Make Sure You Adopt Your New Best Friend From an Ethical Rescue

I have worked with a small animal shelter and humane society as a board member for almost seven years now. I have seen countless examples of animal cruelty: puppies being thrown out of moving car windows; drug dealers training dogs to kill; and animal hoarding cases so bad that our staff had to use HAZMAT suits to enter the house and be treated for urea burns afterward. However, there is another type of animal cruelty that often goes unnoticed by the public, though it operates on a large scale. It comes by way of a machine that is well-organized and has many different people and organizations participating. I'm talking about “rescues" that operate networks for pure profit—at the expense of the dogs’ well-being.

Before I continue, I want to make something very, very clear. There is a fine line between helping animals and profiting from animals. I have worked with several wonderful rescues that will take hard cases, rehabilitate dogs, and find those dogs perfect, loving homes. I have also seen “rescues” that will stack cages of dogs onto each other, denying the dogs proper access to exercise, food, or veterinary care. Both can sometimes charge hundreds and hundreds of dollars for the “rescued” dogs.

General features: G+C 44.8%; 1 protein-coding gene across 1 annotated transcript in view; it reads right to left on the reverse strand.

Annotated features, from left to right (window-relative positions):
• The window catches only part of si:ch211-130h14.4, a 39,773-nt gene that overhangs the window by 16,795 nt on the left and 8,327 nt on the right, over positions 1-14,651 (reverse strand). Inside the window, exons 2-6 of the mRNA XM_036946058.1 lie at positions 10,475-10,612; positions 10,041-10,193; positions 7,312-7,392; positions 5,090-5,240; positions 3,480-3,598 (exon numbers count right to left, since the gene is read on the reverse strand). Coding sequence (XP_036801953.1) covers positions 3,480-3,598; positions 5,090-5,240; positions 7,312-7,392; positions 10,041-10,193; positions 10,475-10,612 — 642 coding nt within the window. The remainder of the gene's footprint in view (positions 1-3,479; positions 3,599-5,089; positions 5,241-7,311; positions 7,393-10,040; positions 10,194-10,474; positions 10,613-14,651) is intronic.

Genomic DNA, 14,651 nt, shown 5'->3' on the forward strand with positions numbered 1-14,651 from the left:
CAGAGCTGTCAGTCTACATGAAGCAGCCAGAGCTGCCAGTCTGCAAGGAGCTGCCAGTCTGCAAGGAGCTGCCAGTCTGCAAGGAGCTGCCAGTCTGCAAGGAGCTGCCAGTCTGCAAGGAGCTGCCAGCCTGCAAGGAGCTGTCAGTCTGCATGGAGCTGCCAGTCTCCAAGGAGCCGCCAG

So, how do you tell the difference between the good and bad ones? When you adopt a dog, how do you know if you are feeding a machine or actually helping our furry friends? Like many bad business actors, shady activities will happen with bad “rescues.” The problem is that many of these bad rescues play off of the emotions involved with adopting a dog. Most people adopt from rescues to help animals and they feel good thinking they are supporting an organization that helps animals. This is why many people, understandably, miss the warning signs. After all, it isn’t the dog's fault it fell into the wrong hands.

Continue on to learn the signs of a bad dog "rescue"